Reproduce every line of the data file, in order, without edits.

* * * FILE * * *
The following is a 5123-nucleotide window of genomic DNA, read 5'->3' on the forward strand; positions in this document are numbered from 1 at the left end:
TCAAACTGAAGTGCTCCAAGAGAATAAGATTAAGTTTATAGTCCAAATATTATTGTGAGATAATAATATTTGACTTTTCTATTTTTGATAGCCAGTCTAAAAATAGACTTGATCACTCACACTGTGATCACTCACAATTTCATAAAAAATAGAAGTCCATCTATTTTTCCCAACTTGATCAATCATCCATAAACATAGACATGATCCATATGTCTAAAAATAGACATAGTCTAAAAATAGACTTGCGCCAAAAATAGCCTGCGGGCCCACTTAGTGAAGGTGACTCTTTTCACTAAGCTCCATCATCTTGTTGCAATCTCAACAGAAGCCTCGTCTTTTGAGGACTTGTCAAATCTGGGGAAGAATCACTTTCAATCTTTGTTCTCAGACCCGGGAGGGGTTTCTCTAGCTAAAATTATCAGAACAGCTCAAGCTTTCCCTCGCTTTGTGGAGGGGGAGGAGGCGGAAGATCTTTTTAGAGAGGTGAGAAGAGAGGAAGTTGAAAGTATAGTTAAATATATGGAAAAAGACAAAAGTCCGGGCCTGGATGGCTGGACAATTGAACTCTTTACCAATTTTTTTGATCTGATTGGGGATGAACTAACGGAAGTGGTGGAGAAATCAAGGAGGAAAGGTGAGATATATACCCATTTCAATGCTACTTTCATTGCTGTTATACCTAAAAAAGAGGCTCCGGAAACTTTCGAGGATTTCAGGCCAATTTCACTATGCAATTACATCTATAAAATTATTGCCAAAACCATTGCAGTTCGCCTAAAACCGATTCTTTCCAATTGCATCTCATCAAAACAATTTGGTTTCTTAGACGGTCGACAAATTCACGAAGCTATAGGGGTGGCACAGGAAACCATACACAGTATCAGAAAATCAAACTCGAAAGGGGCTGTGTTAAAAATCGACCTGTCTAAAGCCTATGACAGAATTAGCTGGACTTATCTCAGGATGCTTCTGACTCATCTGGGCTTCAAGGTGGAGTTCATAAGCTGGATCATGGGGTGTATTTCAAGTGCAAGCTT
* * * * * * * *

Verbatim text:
The following is a 5123-nucleotide window of genomic DNA, read 5'->3' on the forward strand; positions in this document are numbered from 1 at the left end:
TCAAACTGAAGTGCTCCAAGAGAATAAGATTAAGTTTATAGTCCAAATATTATTGTGAGATAATAATATTTGACTTTTCTATTTTTGATAGCCAGTCTAAAAATAGACTTGATCACTCACACTGTGATCACTCACAATTTCATAAAAAATAGAAGTCCATCTATTTTTCCCAACTTGATCAATCATCCATAAACATAGACATGATCCATATGTCTAAAAATAGACATAGTCTAAAAATAGACTTGCGCCAAAAATAGCCTGCGGGCCCACTTAGTGAAGGTGACTCTTTTCACTAAGCTCCATCATCTTGTTGCAATCTCAACAGAAGCCTCGTCTTTTGAGGACTTGTCAAATCTGGGGAAGAATCACTTTCAATCTTTGTTCTCAGACCCGGGAGGGGTTTCTCTAGCTAAAATTATCAGAACAGCTCAAGCTTTCCCTCGCTTTGTGGAGGGGGAGGAGGCGGAAGATCTTTTTAGAGAGGTGAGAAGAGAGGAAGTTGAAAGTATAGTTAAATATATGGAAAAAGACAAAAGTCCGGGCCTGGATGGCTGGACAATTGAACTCTTTACCAATTTTTTTGATCTGATTGGGGATGAACTAACGGAAGTGGTGGAGAAATCAAGGAGGAAAGGTGAGATATATACCCATTTCAATGCTACTTTCATTGCTGTTATACCTAAAAAAGAGGCTCCGGAAACTTTCGAGGATTTCAGGCCAATTTCACTATGCAATTACATCTATAAAATTATTGCCAAAACCATTGCAGTTCGCCTAAAACCGATTCTTTCCAATTGCATCTCATCAAAACAATTTGGTTTCTTAGACGGTCGACAAATTCACGAAGCTATAGGGGTGGCACAGGAAACCATACACAGTATCAGAAAATCAAACTCGAAAGGGGCTGTGTTAAAAATCGACCTGTCTAAAGCCTATGACAGAATTAGCTGGACTTATCTCAGGATGCTTCTGACTCATCTGGGCTTCAAGGTGGAGTTCATAAGCTGGATCATGGGGTGTATTTCAAGTGCAAGCTT